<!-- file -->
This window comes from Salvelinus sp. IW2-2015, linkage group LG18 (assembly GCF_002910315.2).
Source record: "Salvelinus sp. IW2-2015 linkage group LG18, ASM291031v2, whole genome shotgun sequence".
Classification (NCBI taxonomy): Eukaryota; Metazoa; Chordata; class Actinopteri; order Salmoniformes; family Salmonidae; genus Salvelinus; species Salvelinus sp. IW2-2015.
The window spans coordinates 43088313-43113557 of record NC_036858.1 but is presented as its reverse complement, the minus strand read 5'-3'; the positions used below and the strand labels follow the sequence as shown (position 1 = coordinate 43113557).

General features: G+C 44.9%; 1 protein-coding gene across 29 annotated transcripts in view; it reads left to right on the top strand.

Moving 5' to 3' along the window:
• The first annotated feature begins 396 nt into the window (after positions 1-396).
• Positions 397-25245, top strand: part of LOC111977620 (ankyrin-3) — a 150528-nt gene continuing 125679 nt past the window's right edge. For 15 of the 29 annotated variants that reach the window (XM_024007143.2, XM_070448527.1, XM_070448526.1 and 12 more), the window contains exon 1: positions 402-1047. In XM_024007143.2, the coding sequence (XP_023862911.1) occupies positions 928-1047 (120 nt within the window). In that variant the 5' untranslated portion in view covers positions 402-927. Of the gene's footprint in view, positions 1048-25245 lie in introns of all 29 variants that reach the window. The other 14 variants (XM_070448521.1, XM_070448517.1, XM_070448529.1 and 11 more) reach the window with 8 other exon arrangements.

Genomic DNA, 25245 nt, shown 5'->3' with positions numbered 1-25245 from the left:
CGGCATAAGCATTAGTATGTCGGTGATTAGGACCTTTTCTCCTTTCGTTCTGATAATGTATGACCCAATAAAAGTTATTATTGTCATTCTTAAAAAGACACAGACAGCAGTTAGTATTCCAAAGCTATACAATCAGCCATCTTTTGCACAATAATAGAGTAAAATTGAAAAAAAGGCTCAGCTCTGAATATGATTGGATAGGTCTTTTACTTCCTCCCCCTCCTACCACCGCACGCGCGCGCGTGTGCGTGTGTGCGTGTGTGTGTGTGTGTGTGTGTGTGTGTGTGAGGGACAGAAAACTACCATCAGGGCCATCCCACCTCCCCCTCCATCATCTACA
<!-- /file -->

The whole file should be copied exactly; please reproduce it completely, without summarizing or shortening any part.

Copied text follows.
This window comes from Salvelinus sp. IW2-2015, linkage group LG18 (assembly GCF_002910315.2).
Source record: "Salvelinus sp. IW2-2015 linkage group LG18, ASM291031v2, whole genome shotgun sequence".
Classification (NCBI taxonomy): Eukaryota; Metazoa; Chordata; class Actinopteri; order Salmoniformes; family Salmonidae; genus Salvelinus; species Salvelinus sp. IW2-2015.
The window spans coordinates 43088313-43113557 of record NC_036858.1 but is presented as its reverse complement, the minus strand read 5'-3'; the positions used below and the strand labels follow the sequence as shown (position 1 = coordinate 43113557).

General features: G+C 44.9%; 1 protein-coding gene across 29 annotated transcripts in view; it reads left to right on the top strand.

Moving 5' to 3' along the window:
• The first annotated feature begins 396 nt into the window (after positions 1-396).
• Positions 397-25245, top strand: part of LOC111977620 (ankyrin-3) — a 150528-nt gene continuing 125679 nt past the window's right edge. For 15 of the 29 annotated variants that reach the window (XM_024007143.2, XM_070448527.1, XM_070448526.1 and 12 more), the window contains exon 1: positions 402-1047. In XM_024007143.2, the coding sequence (XP_023862911.1) occupies positions 928-1047 (120 nt within the window). In that variant the 5' untranslated portion in view covers positions 402-927. Of the gene's footprint in view, positions 1048-25245 lie in introns of all 29 variants that reach the window. The other 14 variants (XM_070448521.1, XM_070448517.1, XM_070448529.1 and 11 more) reach the window with 8 other exon arrangements.

Genomic DNA, 25245 nt, shown 5'->3' with positions numbered 1-25245 from the left:
CGGCATAAGCATTAGTATGTCGGTGATTAGGACCTTTTCTCCTTTCGTTCTGATAATGTATGACCCAATAAAAGTTATTATTGTCATTCTTAAAAAGACACAGACAGCAGTTAGTATTCCAAAGCTATACAATCAGCCATCTTTTGCACAATAATAGAGTAAAATTGAAAAAAAGGCTCAGCTCTGAATATGATTGGATAGGTCTTTTACTTCCTCCCCCTCCTACCACCGCACGCGCGCGCGTGTGCGTGTGTGCGTGTGTGTGTGTGTGTGTGTGTGTGTGTGTGAGGGACAGAAAACTACCATCAGGGCCATCCCACCTCCCCCTCCATCATCTACA